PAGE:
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1877. Journal of Constitutional Convention held at Atlanta, July and
Atlanta, 1877. Stenographic Report of Proceedings of constitutional convention
held at Atlanta, 1877, giving debates in full. Reported by
Atlanta, 1877. Constitution; published by authority. 58 p. 8°.
(Atlanta, 1877.] See Supplement to code of Georgia by Harris, 1878. (In com
mental matter. (Published by authority.]
Atlanta, 1877. Constitution Amendments. This constitution has been amended
as follows: Art. VI, sec. 2, par. 8, Art. VIII, sec. 2, ratified 1896; Art. VI, sec. 3, par. 2, sec. 3, par. 3, ratified 1898; Art. VI, sec. 11, Art. VII, sec. 1, par. 2, Art. VIII, sec. 4, Art. XI, sec. 1, par. 2, ratified 1904; Art. VI, sec. 1, sec. 2, par. 5, sec. 2, par. 9, sec. 3, par. 1, ratified 1906; Art. II, sec. 1, Art. III, sec. 3, Art. VII, sec. 6, par. 2, ratified 1908; Art. VII, sec. 1, par. 1, ratified 1900 and 1908. The amendments since 1909 can be found in the Acts of 1910 and 1911. (Georgia State Library, Jan. 22, 1912.)
GUAM. An island dependency of the United States. Acquired from Spain by treaty of Paris, Dec. 10, 1898. “Governed
by a United States naval officer under authority vested in him
by the President of the United States.” (Wheeler's Rept., p. 38.) No legislature. Laws are called “General Orders" and are signed by the naval governor.
See pamphlet entitled “Guam. Brief extracts from publications" etc., pub
lished by Navy Dep't, Washington, 1905. 8o. Organic Acts for Hawaii and Porto Rico, with amendments, and
appendix containing general legislation affecting Hawaii, Porto
HISTORICAL. 1778. Discovered by Captain James Cook. 1791. Foundation of the dynasty of King Kamehameha I. (Became
extinct 1872.) 1792 to 1794. Vancouver's visits to Hawaii. 1840. Constitution granted by King Kamehameha III. 1887. Revised constitution signed by King Kalakaua. 1893. Liliuokalani dethroned, and Provisional Government established.
(S. B. Dole, president executive council, Committee of Public
Safety.) 1894. Republic proclaimed (July 4). 1898. Act of Congress annexing Hawaii to the United States (July 7). 1900. Organized as a Territory by Act of Congress (June 14).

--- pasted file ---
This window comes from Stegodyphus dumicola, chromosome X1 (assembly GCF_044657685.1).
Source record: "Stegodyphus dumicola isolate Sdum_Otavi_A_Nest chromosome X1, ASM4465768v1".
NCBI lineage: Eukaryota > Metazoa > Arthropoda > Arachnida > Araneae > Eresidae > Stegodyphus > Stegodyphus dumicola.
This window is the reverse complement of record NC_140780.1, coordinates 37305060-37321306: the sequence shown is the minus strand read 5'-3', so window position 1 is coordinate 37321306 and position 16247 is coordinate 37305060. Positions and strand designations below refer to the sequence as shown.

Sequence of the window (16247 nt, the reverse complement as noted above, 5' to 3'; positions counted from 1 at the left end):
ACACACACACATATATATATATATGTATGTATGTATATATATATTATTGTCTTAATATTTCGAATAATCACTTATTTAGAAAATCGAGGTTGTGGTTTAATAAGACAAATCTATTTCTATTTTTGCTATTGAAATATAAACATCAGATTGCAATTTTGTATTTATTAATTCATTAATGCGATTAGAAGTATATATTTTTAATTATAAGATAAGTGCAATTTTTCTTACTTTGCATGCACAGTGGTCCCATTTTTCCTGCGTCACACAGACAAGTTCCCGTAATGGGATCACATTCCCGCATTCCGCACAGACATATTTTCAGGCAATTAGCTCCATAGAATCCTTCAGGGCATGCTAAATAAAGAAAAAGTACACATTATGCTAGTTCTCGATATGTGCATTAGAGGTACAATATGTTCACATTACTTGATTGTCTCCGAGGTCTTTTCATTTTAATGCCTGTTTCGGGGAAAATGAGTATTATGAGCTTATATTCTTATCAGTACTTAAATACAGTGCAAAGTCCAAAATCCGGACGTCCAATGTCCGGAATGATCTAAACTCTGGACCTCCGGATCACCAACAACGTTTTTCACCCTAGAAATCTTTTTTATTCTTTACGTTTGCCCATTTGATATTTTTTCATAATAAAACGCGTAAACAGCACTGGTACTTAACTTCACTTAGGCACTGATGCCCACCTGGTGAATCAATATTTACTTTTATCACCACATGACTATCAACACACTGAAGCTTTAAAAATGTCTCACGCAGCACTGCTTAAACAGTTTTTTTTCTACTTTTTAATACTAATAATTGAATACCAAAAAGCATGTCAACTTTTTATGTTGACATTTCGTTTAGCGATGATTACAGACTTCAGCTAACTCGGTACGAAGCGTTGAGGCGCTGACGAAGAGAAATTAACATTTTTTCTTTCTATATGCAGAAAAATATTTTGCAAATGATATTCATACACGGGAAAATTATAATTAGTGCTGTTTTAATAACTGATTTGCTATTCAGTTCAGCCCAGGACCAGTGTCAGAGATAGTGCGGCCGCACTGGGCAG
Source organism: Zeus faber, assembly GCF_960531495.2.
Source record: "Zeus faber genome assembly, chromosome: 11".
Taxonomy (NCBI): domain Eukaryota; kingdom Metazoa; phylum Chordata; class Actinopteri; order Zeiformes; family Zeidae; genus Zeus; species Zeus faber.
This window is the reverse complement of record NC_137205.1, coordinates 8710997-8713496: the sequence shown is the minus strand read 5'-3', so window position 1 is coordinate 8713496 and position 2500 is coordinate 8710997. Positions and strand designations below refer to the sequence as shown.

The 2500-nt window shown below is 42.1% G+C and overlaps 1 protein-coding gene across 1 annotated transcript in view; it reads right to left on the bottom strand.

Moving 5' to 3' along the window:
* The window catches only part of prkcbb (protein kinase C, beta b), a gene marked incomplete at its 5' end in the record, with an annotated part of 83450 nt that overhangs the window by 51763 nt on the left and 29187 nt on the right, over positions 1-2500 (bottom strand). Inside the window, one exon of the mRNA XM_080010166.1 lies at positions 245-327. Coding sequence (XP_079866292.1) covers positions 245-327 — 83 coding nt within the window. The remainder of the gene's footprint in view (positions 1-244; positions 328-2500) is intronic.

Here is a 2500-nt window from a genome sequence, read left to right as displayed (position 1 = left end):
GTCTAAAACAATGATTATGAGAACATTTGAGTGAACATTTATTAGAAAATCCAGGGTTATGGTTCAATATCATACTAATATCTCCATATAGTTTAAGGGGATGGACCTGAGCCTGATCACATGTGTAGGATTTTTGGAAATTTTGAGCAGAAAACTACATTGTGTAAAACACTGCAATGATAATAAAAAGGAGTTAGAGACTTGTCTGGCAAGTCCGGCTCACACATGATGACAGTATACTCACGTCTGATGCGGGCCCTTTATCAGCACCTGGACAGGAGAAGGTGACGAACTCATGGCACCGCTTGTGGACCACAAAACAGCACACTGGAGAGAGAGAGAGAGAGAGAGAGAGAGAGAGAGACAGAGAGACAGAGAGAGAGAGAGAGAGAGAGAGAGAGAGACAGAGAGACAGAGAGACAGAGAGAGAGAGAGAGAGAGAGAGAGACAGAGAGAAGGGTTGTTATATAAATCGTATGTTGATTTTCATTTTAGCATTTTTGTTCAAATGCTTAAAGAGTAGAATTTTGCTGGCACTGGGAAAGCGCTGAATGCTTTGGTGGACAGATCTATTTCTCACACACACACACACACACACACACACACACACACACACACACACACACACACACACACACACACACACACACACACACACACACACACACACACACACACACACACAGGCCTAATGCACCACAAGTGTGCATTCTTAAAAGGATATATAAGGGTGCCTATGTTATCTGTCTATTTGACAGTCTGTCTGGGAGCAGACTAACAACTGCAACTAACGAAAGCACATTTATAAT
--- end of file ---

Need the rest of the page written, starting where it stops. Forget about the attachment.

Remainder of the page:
Twombly's “Hawaii and its People.”
BIBLIOGRAPHY. Kingdom Title of legislative body, “ The King and the Legislative Assembly:" Session laws called “ Laws." Provisional Government Title of legislative body “ Executive and Advisory Councils.” Session laws called “Laws."
SESSION LAWS, STATUTES (Compilations, etc.).
(Called “A Supplement to the Statute Laws.")
Session, 1851. 70 + (1) + 120 p. 8°.
[In Hawaiian and English.] Session, 1852. 88 p. 8°.
(Called “Constitution and Laws.")
Contains constitution of 1852. In English and Hawaiian. In Harvard Law School,
[In Hawaiian and English.)
Blue Laws (1840).
1840. In Department of Justice. Constitution and Laws of the Hawaiian Islands established in
the reign of Kamehameha III. Translation.
Lahainaluna, 1842. Statute Laws of Kamehameha III (1845-47), with appendix
containing Acts of public recognition and treaties with other
Supplement to Statute Laws (1848), containing Acts and Reso
lutions passed 1848.
Honolulu, 1848. Penal Code of the Hawaiian Islands (1850), of June 21, 1850.
[Prepared by William L. Lee.] In Hawaiian and English.
Honolulu, 1850. Annual Reports to the King and Legislature (April 1850),
with the King's speech.
31 + 88 p. pamph. 8°. (With table.) Honolulu, 1850. Constitution (1852), granted by Kamehameha ini, by and with the
consent of the Nobles and representatives of the people, in legis-
With constitution of 1864 appended). Compiled from the Penal
Honolulu, 1869. Statutes of the Hawaiian Kingdom relating to apprentices and
contract laborers; with decisions of the Supreme Court. By
Honolulu, 1882. Compiled Laws of the Hawaiian Kingdom; [Lawrence McCully). vi + 777 p. 8°.
Honolulu, 1884. Proceedings of the Hawaiian Legislative Assembly of 1886,
compiled from the reports of “ The Daily Bulletin.”
and Advisory Councils,” (1893). “Acts 1-42.” (In Hawaiian